Lazy Bend Ranch
Lazy Bend Ranch constitutes approximately 150 acres of ranchland outside of Dripping Springs. This conservation easement expands the footprint of conservation lands in the upper Onion Creek watershed to an impressive 5,000+ acres! The Lazy Bend Ranch is located in close proximity to the High Gate Ranch and Storm Ranch conservation easements. These three ranches combined create an extraordinary expanse of protected waterways, indigenous Texas wildlife and endless vistas.
With its rolling hills and historic rock fences separating the pastures and ponds, Lazy Bend Ranch is located along a crystal-clear stretch of South Onion Creek. The landowners fell in love with and purchased this tract of land 25 years ago. Their intention was to restore the indigenous wildlife habitat and to preserve a critical reach of the creek. Since then, they have invested heavily in improving the land’s vitality through selective habitat management and over seeding with native grasses and wildflowers. Today, thanks to more than two decades of devoted stewardship, the property boasts a wide variety of native wildlife including imperiled birds such as Painted Bunting, Lark Sparrow, Rufous-crowned Sparrow, Scissor-tailed Flycatcher, and Northern Bobwhite and the endangered Golden-cheeked Warbler.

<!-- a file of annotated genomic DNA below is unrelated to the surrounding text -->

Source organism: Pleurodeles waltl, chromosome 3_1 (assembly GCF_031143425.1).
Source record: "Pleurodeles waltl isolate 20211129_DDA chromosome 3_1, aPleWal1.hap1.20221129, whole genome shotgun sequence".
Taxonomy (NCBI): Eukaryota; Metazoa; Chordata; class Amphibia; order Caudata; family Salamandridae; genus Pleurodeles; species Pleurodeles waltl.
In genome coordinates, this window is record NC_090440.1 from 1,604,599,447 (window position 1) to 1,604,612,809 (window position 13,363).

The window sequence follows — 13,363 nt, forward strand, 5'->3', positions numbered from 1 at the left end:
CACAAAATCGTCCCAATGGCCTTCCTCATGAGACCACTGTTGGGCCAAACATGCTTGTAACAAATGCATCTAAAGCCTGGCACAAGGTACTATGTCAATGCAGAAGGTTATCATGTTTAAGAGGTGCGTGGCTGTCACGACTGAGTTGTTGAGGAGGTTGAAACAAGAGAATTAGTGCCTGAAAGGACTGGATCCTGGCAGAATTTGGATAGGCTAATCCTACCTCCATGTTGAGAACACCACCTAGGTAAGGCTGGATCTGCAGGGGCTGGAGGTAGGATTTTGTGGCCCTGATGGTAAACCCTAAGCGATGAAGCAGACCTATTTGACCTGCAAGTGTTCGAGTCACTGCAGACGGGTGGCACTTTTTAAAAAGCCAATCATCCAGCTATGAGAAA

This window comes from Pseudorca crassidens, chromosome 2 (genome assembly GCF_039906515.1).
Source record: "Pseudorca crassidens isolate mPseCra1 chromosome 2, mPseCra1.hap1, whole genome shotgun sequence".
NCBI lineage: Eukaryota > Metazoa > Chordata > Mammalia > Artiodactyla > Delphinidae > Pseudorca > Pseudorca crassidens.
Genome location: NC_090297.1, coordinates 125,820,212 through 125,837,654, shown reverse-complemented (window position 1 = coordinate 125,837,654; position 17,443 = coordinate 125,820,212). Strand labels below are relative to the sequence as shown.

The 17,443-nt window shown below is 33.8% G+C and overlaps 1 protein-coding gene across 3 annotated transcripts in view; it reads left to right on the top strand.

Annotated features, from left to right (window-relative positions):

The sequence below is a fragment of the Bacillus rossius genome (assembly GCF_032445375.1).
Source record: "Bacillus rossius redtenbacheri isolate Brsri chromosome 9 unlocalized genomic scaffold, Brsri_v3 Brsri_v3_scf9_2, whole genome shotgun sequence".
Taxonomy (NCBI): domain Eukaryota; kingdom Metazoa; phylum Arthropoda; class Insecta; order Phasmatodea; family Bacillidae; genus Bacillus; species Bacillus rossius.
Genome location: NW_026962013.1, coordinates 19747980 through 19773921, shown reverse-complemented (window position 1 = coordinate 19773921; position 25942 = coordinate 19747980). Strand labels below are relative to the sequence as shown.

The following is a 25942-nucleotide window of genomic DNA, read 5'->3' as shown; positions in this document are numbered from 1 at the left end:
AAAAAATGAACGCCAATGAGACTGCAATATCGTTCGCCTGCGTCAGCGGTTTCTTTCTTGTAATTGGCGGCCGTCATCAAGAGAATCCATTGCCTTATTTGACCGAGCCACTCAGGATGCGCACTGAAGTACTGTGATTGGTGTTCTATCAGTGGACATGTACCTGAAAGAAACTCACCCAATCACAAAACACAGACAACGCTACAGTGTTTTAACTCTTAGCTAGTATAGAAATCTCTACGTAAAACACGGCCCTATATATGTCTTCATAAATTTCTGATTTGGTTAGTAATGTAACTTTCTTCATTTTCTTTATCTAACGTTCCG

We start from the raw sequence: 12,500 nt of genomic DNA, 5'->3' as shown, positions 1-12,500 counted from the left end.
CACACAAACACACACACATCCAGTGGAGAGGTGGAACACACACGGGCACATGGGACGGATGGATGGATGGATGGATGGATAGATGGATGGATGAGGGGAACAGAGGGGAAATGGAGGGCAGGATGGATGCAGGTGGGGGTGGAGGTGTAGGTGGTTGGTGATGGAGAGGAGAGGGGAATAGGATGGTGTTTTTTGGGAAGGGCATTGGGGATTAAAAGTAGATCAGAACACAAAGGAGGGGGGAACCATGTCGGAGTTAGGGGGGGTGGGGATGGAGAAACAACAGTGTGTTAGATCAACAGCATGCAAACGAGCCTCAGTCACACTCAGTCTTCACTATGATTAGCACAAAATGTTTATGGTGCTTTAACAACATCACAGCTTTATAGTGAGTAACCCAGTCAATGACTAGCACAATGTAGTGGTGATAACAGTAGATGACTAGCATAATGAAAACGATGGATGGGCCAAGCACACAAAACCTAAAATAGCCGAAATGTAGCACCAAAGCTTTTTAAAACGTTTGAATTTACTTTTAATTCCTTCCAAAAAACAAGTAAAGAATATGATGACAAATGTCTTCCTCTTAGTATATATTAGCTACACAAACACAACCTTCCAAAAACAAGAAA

Lazy Bend Ranch is quintessential Hill Country ranch land, but surrounding the property changes are evident. Many of the large ranches in the area have been reduced to 10, 30 and 50-acre pieces. Fragmentation limits the land’s ability to reduce flooding, increases pollution and runoff into waterways and local aquifers, and constricts critical wildlife terrain. Conversely, dedicated care of land in this region will safeguard the health of local drinking water resources springing from the Onion Creek watershed and Trinity and Edwards Aquifer. Conserving the Lazy Bend Ranch land will also help to ensure the perseverance of Austin’s iconic Barton Springs.
Several years ago, with conservation on their minds, the Lazy Bend Ranch owners reached out to HCC to form a partnership with the goal of retaining the integrity of this tract of land forever. In September 2017, the partnership was formalized and this goal was achieved. Moving forward, this conservation easement will keep the Lazy Bend Ranch acreage intact while allowing maintenance of existing structures and investment in recreation projects. The property will continue to be used for hunting, fishing, agricultural activities, and other traditional uses of the land. The family will continue to manage their beloved estate and spearhead conservation efforts with guidance from HCC.
This conservation easement would not have been possible without funding from the Texas Farm and Ranch Lands Conservation Program (TFRLCP), administered by the Texas Parks and Wildlife Department (TPWD). The TFRLCP complements TPWD’s mission to conserve natural resources by protecting working lands from fragmentation and development. TFRLCP maintains and enhances the ecological and agricultural productivity of these lands through agricultural conservation easements.